• Confidence: This reflects how confident you are that our product or new features will have a big impact. Use the following options when determining your confidence score:
    • 100% = high confidence
    • 80% = medium confidence
    • 50% = low confidence

If your confidence score is below 50%, that’s a good indication that an idea or task isn’t the top priority for your team.

  • Effort: This is where you estimate the amount of time will be required to finish the project. The time is measured as “person months,” the amount of work one team member can do in a month.

After you have given a score to each factor, use this simple formula to calculate the overall RICE score:

(Reach × Impact × Confidence) ÷ Effort = RICE Score

The higher the RICE score, the higher the priority of the project associated with it. This makes it easy for you to see at a glance which projects need to be worked on first.

RICE prioritization
RICE prioritization template example (click on image to modify online)

Benefits of using a RICE matrix

  • Helps you to make better-informed decisions about what to work on next
  • Reduces personal biases and the push for personal projects
  • Helps you to defend your decisions and inform stakeholders when they have questions

BCG Matrix

The Boston Consulting Group (BCG) matrix, also known as the growth-share matrix, is a graphical planning tool that lets you evaluate the strategic position of your company’s brand and products. It helps you to decide which products and services you should keep, which ones you should sell, and which ones to invest more money in for upgrades and improvements.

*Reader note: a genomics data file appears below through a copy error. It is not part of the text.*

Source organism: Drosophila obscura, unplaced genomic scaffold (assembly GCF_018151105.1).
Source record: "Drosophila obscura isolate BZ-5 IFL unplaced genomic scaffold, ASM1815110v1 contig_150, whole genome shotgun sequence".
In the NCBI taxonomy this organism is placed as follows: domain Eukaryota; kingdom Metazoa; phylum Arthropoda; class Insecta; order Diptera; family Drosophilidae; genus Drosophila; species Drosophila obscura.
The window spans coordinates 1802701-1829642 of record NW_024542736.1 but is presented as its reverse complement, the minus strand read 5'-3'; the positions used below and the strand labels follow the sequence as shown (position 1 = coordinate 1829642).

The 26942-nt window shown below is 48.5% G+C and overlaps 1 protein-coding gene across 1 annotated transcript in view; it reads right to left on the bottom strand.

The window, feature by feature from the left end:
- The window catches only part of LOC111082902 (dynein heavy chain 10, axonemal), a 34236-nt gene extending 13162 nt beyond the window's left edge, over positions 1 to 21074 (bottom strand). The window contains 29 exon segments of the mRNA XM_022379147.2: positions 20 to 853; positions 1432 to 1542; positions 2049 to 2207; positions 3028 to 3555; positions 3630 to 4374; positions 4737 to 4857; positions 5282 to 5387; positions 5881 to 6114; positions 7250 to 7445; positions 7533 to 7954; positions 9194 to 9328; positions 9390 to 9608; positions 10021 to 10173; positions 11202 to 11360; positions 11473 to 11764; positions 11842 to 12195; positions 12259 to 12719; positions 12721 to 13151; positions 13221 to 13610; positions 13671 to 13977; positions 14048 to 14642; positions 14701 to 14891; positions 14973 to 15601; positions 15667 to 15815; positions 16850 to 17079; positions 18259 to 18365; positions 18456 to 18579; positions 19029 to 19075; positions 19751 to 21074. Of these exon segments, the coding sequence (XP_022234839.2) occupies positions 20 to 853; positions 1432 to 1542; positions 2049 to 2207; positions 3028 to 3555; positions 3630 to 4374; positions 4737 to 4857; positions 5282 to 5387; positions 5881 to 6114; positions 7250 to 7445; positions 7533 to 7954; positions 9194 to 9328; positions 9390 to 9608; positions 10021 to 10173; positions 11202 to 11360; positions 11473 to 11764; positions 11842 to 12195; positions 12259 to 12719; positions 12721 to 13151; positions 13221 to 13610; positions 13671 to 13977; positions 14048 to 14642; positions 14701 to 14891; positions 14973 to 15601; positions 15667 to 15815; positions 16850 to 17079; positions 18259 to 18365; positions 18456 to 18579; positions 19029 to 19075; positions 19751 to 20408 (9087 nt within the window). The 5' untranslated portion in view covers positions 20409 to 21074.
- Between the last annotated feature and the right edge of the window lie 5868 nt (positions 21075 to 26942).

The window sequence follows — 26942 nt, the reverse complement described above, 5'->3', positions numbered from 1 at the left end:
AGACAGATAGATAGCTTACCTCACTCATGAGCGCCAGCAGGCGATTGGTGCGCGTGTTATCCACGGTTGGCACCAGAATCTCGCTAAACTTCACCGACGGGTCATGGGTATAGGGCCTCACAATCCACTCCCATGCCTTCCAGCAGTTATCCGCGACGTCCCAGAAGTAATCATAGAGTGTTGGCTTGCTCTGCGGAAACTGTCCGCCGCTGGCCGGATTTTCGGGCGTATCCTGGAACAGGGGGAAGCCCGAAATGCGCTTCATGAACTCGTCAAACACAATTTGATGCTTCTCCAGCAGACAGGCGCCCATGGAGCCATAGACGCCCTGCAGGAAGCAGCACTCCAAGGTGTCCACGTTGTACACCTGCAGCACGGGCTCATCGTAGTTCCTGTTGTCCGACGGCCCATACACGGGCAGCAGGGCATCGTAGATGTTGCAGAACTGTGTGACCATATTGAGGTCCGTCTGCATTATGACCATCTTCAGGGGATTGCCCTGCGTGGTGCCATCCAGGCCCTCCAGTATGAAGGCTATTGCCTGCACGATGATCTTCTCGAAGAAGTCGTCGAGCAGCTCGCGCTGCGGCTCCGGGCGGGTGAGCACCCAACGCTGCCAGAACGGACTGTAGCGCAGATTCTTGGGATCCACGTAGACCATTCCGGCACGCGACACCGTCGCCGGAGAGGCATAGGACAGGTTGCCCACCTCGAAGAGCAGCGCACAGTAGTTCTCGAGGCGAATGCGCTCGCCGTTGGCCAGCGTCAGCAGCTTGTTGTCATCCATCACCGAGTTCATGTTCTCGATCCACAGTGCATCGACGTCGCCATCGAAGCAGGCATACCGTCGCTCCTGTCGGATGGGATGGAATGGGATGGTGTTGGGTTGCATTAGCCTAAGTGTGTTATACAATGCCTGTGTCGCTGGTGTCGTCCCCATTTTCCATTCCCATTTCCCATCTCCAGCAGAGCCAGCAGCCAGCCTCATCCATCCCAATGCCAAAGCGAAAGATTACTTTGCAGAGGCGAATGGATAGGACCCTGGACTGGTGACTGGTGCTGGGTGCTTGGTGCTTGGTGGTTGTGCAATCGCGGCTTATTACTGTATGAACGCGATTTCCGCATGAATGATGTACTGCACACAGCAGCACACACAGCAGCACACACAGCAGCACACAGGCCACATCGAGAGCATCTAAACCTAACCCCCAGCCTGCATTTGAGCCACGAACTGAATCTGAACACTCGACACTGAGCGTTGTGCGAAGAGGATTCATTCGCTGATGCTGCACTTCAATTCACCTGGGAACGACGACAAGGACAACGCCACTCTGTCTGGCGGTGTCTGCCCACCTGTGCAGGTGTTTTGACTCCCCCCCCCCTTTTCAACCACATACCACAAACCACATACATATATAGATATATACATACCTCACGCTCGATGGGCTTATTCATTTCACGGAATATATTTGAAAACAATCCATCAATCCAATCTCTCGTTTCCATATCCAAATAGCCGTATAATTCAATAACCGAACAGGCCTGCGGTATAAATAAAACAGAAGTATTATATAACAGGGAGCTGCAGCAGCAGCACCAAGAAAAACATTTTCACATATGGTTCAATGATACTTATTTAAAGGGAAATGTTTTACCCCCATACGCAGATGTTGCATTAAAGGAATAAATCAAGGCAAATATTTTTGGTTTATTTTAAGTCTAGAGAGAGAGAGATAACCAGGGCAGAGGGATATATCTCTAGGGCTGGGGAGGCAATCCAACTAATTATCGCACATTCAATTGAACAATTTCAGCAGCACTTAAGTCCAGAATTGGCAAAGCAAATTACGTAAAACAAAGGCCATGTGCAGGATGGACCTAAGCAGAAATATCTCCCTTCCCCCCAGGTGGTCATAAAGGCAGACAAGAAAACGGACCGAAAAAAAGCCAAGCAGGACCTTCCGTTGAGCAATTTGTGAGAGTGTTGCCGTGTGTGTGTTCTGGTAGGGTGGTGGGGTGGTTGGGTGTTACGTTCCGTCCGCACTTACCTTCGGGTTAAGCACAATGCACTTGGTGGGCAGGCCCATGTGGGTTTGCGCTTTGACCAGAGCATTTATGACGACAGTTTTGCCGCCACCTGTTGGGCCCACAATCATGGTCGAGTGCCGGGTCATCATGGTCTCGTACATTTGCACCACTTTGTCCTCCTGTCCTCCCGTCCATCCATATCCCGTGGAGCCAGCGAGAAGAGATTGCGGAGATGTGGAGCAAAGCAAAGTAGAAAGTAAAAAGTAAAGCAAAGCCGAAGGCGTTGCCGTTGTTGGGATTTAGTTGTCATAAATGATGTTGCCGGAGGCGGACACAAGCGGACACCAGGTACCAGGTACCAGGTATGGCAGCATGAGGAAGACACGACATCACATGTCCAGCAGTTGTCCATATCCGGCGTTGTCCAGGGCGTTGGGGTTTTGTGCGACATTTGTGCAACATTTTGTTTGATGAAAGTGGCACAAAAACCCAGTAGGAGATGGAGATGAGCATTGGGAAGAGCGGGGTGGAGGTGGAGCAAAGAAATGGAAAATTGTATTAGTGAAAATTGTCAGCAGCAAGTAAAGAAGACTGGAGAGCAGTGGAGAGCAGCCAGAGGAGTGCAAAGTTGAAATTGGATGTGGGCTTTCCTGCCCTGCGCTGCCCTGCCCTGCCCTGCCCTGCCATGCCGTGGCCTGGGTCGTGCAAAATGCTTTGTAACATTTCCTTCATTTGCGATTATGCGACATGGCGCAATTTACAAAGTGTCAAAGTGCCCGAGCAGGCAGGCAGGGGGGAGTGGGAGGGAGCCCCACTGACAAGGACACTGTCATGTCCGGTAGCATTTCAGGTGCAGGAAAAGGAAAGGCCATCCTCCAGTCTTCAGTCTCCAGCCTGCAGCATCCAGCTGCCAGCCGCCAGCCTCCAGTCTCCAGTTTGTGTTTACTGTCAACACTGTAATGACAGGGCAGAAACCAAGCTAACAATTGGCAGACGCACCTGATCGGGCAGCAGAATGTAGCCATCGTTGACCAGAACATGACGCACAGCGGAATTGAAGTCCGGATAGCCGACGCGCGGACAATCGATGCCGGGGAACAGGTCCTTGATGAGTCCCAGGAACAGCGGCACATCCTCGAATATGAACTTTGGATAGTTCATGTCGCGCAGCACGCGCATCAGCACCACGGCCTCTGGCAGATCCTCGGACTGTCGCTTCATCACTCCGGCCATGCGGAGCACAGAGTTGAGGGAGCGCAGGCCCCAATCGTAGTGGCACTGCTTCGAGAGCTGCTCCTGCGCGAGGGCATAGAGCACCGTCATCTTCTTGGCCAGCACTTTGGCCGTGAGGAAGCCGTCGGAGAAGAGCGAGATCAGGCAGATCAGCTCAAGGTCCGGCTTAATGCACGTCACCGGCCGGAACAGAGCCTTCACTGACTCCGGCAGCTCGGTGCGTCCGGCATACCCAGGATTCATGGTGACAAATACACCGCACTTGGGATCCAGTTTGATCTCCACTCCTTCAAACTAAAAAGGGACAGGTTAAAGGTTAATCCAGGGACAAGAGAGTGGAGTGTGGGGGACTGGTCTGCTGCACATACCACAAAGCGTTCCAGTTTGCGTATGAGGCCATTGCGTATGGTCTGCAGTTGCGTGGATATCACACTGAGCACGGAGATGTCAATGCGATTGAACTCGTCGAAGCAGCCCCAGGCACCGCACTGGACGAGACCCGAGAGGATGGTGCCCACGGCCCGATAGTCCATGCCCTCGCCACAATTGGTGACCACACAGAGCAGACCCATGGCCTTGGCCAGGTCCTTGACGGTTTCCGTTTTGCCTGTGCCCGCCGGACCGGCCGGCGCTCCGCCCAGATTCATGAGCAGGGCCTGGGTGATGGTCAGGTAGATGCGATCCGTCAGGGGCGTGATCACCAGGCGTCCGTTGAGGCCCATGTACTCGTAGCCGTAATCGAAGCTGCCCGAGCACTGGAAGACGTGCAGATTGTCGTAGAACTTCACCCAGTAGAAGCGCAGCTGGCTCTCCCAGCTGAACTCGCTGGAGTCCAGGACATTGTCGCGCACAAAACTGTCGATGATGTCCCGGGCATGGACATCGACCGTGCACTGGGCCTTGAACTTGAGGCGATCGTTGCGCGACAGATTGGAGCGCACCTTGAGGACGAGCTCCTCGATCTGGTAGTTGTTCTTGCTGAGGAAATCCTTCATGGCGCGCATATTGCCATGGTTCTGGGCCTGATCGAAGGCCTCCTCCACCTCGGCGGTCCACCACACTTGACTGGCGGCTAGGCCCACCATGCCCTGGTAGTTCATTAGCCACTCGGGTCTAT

Like the 2x2 matrix, BCG has four quadrants. The y-axis represents the market growth rate and the x-axis represents market share. This matrix groups a company’s products and services into the following categories:

  • Stars (high growth, high market share): These are the best products and services in your company. They have the highest growth and highest market share. Items in this quadrant bring the company the most revenue and usually have high growth potential. Investing more in these products has the potential to bring in more revenue.
  • Cash cows (low growth, high market share): Items in this category have significant return on investment, but they reside in a matured market with little room for innovation and growth. Cash cows bring in more money than they consume. This money can be invested into items in the stars category to help them grow and increase market share.
  • Dogs (low growth, low market share): These products have a low market share, so they don’t bring in much money. At the same time, they aren’t consuming a lot of cash. It’s probably not worth it to invest in these items because they don’t do well in the market and they aren’t as profitable. 
  • Question marks (high growth, low market share): This category includes things that have high growth potential, but their future is less certain because of low market share. Because of the high potential, you might consider investing more in these items because with the right strategies they could end up being cash cows and stars.

Use this Lucidspark BCG matrix template to start assessing your product portfolio.

Benefits of using a BCG matrix

  • Quickly identify opportunities for growth
  • Helps you to determine the best way to invest for maximizing future growth and revenue
  • Lets you quickly compare products in your portfolio at a glance

A matrix can be a great tool to help teams visually understand key characteristics of their products or ideas. They encourage data-based decision-making, and are a great way for hybrid teams to collaborate together.

Check out Lucidspark’s full template gallery for even more prioritization templates!

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Check out Lucidspark’s full template gallery for even more prioritization templates!

View gallery